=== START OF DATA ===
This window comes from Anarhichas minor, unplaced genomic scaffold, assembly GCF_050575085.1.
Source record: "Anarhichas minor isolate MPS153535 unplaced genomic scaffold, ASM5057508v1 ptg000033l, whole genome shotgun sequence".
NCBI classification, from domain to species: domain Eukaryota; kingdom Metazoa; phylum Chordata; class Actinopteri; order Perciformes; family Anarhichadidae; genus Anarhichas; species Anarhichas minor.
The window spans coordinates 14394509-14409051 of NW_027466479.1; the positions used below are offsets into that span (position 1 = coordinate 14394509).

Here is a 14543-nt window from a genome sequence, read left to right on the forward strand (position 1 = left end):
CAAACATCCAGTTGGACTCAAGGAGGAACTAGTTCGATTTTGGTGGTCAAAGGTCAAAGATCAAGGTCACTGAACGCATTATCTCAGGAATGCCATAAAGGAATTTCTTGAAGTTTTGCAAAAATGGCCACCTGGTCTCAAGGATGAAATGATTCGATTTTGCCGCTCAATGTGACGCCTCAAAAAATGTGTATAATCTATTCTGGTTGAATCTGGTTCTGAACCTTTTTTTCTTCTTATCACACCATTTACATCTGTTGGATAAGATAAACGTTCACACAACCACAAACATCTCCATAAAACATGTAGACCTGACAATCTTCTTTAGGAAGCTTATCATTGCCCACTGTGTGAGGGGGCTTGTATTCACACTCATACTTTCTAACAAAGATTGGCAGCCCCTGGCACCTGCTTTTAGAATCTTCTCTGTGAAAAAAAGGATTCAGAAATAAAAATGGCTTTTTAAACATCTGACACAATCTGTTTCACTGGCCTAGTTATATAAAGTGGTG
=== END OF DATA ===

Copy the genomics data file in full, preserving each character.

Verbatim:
This window comes from Anarhichas minor, unplaced genomic scaffold, assembly GCF_050575085.1.
Source record: "Anarhichas minor isolate MPS153535 unplaced genomic scaffold, ASM5057508v1 ptg000033l, whole genome shotgun sequence".
NCBI classification, from domain to species: domain Eukaryota; kingdom Metazoa; phylum Chordata; class Actinopteri; order Perciformes; family Anarhichadidae; genus Anarhichas; species Anarhichas minor.
The window spans coordinates 14394509-14409051 of NW_027466479.1; the positions used below are offsets into that span (position 1 = coordinate 14394509).

Here is a 14543-nt window from a genome sequence, read left to right on the forward strand (position 1 = left end):
CAAACATCCAGTTGGACTCAAGGAGGAACTAGTTCGATTTTGGTGGTCAAAGGTCAAAGATCAAGGTCACTGAACGCATTATCTCAGGAATGCCATAAAGGAATTTCTTGAAGTTTTGCAAAAATGGCCACCTGGTCTCAAGGATGAAATGATTCGATTTTGCCGCTCAATGTGACGCCTCAAAAAATGTGTATAATCTATTCTGGTTGAATCTGGTTCTGAACCTTTTTTTCTTCTTATCACACCATTTACATCTGTTGGATAAGATAAACGTTCACACAACCACAAACATCTCCATAAAACATGTAGACCTGACAATCTTCTTTAGGAAGCTTATCATTGCCCACTGTGTGAGGGGGCTTGTATTCACACTCATACTTTCTAACAAAGATTGGCAGCCCCTGGCACCTGCTTTTAGAATCTTCTCTGTGAAAAAAAGGATTCAGAAATAAAAATGGCTTTTTAAACATCTGACACAATCTGTTTCACTGGCCTAGTTATATAAAGTGGTG